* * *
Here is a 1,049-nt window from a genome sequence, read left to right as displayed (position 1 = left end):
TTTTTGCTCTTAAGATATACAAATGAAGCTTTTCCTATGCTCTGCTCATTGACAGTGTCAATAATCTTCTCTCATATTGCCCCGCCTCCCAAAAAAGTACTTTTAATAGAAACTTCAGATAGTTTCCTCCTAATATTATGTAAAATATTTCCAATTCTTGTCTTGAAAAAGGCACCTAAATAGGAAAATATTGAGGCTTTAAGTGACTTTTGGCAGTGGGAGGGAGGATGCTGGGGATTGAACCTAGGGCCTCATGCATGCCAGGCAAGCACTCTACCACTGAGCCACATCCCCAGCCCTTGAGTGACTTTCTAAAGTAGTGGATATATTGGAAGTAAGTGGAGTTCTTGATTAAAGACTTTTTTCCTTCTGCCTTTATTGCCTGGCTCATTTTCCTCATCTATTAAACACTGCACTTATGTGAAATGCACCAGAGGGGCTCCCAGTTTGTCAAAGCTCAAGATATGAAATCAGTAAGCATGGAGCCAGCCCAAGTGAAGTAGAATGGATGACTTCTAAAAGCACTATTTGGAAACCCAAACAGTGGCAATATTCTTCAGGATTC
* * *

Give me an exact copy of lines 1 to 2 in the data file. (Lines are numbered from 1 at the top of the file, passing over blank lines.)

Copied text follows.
Here is a 1,049-nt window from a genome sequence, read left to right as displayed (position 1 = left end):
TTTTTGCTCTTAAGATATACAAATGAAGCTTTTCCTATGCTCTGCTCATTGACAGTGTCAATAATCTTCTCTCATATTGCCCCGCCTCCCAAAAAAGTACTTTTAATAGAAACTTCAGATAGTTTCCTCCTAATATTATGTAAAATATTTCCAATTCTTGTCTTGAAAAAGGCACCTAAATAGGAAAATATTGAGGCTTTAAGTGACTTTTGGCAGTGGGAGGGAGGATGCTGGGGATTGAACCTAGGGCCTCATGCATGCCAGGCAAGCACTCTACCACTGAGCCACATCCCCAGCCCTTGAGTGACTTTCTAAAGTAGTGGATATATTGGAAGTAAGTGGAGTTCTTGATTAAAGACTTTTTTCCTTCTGCCTTTATTGCCTGGCTCATTTTCCTCATCTATTAAACACTGCACTTATGTGAAATGCACCAGAGGGGCTCCCAGTTTGTCAAAGCTCAAGATATGAAATCAGTAAGCATGGAGCCAGCCCAAGTGAAGTAGAATGGATGACTTCTAAAAGCACTATTTGGAAACCCAAACAGTGGCAATATTCTTCAGGATTC